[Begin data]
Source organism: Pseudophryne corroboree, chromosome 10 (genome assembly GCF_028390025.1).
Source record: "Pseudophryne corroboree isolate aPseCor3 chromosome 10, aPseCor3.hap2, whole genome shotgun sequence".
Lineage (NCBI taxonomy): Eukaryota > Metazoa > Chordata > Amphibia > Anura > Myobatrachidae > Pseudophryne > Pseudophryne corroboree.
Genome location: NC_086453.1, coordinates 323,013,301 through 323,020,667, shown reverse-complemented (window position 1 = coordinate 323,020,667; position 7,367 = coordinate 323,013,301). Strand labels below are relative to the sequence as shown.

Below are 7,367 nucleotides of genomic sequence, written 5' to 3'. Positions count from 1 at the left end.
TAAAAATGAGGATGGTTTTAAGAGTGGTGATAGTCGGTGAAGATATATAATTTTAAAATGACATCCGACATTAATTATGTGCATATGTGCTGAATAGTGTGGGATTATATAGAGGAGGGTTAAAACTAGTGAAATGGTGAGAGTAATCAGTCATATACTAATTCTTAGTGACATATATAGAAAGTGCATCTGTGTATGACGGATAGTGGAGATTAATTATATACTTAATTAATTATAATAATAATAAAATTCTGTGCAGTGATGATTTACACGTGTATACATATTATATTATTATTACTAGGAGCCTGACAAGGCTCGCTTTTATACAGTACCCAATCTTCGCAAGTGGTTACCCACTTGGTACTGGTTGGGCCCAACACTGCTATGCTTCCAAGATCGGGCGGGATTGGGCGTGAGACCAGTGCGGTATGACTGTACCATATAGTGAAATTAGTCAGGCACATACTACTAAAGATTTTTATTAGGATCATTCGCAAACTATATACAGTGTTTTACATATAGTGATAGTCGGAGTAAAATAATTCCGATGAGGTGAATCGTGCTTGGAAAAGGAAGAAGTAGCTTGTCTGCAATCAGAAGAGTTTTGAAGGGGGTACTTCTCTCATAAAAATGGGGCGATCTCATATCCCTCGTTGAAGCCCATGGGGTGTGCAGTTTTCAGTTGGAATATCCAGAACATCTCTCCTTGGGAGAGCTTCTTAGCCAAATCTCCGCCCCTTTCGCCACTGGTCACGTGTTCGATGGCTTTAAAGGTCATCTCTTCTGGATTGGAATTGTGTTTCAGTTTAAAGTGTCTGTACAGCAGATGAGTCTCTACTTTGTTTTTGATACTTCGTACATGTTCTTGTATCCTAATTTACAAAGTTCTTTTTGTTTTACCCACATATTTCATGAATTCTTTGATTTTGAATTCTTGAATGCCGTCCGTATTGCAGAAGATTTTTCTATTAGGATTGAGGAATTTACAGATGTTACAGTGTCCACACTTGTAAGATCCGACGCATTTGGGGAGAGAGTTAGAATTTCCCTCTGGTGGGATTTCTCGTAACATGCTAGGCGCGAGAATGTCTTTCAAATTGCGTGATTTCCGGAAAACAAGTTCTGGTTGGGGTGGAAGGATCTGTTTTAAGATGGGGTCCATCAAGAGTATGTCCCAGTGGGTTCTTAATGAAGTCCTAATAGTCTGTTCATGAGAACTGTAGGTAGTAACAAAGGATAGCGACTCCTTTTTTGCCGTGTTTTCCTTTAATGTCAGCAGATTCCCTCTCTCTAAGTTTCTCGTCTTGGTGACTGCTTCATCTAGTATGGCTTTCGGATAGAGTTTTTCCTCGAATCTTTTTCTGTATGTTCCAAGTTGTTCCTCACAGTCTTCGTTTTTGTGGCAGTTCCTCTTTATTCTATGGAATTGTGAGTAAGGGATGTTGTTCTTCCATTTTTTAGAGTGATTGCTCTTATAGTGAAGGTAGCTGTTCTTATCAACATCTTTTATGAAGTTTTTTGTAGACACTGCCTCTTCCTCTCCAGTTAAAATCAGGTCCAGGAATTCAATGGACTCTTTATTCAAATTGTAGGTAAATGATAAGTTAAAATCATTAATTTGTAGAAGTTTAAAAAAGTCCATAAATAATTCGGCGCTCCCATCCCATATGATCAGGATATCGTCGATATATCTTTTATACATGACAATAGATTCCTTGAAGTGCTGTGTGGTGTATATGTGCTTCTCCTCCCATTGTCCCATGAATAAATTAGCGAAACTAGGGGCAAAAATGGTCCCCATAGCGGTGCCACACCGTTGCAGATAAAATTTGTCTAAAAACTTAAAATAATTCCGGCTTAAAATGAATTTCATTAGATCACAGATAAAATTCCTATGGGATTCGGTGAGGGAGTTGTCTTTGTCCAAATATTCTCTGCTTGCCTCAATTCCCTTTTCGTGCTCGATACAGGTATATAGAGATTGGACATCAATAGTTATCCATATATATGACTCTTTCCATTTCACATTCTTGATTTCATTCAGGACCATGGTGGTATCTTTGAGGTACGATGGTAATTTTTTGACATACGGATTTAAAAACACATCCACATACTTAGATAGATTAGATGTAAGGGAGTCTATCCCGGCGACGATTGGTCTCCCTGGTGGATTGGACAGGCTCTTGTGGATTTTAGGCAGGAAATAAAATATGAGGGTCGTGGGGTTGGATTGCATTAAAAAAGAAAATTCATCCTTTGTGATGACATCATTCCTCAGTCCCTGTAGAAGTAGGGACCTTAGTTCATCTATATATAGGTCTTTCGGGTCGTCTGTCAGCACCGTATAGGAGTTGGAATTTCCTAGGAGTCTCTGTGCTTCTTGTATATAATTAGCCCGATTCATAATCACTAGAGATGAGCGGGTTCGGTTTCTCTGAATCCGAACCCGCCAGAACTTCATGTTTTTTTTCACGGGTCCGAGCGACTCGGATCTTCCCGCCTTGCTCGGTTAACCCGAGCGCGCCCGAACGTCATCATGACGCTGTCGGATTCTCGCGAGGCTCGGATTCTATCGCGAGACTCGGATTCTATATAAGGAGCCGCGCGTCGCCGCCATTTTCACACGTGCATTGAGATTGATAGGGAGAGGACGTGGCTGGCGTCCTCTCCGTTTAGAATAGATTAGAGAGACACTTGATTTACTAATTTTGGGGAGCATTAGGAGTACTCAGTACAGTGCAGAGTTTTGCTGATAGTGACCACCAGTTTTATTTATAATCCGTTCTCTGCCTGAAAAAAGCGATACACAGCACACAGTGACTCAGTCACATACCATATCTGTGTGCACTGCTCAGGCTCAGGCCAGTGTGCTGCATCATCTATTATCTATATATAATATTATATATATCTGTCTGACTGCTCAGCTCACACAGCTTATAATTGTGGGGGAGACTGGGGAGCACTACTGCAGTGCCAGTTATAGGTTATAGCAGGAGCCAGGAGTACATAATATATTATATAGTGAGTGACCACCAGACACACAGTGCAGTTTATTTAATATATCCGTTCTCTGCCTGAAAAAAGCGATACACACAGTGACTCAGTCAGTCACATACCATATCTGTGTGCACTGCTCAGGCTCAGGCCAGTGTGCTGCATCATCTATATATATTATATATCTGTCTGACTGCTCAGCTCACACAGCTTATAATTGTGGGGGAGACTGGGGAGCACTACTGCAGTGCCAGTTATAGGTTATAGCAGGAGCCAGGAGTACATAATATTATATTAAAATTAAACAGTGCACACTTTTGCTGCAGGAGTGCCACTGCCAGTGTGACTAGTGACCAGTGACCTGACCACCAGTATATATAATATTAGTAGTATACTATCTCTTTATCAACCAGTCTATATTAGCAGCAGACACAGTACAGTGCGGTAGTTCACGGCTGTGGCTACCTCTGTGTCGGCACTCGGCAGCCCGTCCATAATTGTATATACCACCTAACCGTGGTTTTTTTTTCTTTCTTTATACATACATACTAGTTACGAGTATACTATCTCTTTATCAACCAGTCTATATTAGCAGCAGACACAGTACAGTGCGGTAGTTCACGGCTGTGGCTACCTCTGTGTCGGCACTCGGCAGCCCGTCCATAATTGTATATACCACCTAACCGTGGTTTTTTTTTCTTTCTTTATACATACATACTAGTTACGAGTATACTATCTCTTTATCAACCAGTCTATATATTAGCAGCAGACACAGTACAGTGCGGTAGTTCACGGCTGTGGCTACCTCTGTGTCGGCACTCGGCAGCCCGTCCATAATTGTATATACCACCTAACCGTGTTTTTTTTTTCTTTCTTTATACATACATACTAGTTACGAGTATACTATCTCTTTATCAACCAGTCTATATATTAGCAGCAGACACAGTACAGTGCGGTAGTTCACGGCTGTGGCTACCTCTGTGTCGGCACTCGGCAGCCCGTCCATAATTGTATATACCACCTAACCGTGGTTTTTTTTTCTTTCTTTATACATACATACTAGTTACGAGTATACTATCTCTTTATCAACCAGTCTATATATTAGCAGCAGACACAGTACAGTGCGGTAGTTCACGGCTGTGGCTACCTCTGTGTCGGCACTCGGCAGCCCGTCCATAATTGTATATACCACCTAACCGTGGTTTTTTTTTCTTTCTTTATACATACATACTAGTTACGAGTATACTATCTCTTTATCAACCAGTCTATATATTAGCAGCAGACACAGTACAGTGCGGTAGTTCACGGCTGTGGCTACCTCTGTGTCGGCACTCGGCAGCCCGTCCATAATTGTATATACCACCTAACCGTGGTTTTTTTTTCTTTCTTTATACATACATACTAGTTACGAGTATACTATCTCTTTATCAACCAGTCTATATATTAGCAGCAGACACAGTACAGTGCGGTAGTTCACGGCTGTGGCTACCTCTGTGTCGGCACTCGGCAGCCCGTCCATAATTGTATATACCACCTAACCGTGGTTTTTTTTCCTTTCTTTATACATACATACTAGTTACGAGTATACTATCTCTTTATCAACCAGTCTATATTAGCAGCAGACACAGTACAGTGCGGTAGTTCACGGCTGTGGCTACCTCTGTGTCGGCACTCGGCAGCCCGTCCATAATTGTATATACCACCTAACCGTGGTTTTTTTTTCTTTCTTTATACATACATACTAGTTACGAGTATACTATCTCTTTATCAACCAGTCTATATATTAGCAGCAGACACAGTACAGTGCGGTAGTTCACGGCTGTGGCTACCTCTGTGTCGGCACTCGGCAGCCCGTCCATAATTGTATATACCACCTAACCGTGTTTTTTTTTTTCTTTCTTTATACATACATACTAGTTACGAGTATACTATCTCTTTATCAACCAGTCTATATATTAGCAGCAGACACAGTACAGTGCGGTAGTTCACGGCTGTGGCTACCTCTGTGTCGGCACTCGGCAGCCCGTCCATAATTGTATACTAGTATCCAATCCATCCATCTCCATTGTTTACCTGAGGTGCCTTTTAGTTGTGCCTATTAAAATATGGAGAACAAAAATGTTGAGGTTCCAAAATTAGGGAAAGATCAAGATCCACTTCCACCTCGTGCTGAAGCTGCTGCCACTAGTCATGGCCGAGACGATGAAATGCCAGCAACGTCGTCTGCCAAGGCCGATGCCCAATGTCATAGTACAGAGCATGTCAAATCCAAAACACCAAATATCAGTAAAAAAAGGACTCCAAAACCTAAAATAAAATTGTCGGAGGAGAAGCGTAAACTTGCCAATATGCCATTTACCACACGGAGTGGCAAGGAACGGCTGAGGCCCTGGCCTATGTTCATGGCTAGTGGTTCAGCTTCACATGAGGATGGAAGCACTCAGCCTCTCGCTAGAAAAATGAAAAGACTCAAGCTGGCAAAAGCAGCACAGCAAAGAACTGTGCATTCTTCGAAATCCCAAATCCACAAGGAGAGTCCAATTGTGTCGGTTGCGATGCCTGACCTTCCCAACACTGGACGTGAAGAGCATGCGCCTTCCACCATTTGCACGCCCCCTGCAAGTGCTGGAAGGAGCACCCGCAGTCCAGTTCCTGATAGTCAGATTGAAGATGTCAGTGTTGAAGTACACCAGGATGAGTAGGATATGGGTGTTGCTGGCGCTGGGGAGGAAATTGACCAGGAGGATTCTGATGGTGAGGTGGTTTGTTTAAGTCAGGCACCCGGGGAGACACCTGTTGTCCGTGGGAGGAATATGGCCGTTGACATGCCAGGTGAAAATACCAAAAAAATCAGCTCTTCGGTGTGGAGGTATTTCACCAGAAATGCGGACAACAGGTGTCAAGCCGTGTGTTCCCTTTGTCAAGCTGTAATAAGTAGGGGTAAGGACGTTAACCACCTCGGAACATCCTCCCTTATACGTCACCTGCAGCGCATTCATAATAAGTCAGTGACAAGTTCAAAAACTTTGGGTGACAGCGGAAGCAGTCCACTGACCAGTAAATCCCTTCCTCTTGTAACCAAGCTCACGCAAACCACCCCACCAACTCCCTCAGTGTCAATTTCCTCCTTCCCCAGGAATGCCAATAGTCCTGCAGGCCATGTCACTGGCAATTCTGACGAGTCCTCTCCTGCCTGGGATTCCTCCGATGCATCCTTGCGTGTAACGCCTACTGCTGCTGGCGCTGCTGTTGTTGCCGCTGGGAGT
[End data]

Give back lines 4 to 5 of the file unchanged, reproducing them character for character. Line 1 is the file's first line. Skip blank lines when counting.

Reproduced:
Genome location: NC_086453.1, coordinates 323,013,301 through 323,020,667, shown reverse-complemented (window position 1 = coordinate 323,020,667; position 7,367 = coordinate 323,013,301). Strand labels below are relative to the sequence as shown.

Below are 7,367 nucleotides of genomic sequence, written 5' to 3'. Positions count from 1 at the left end.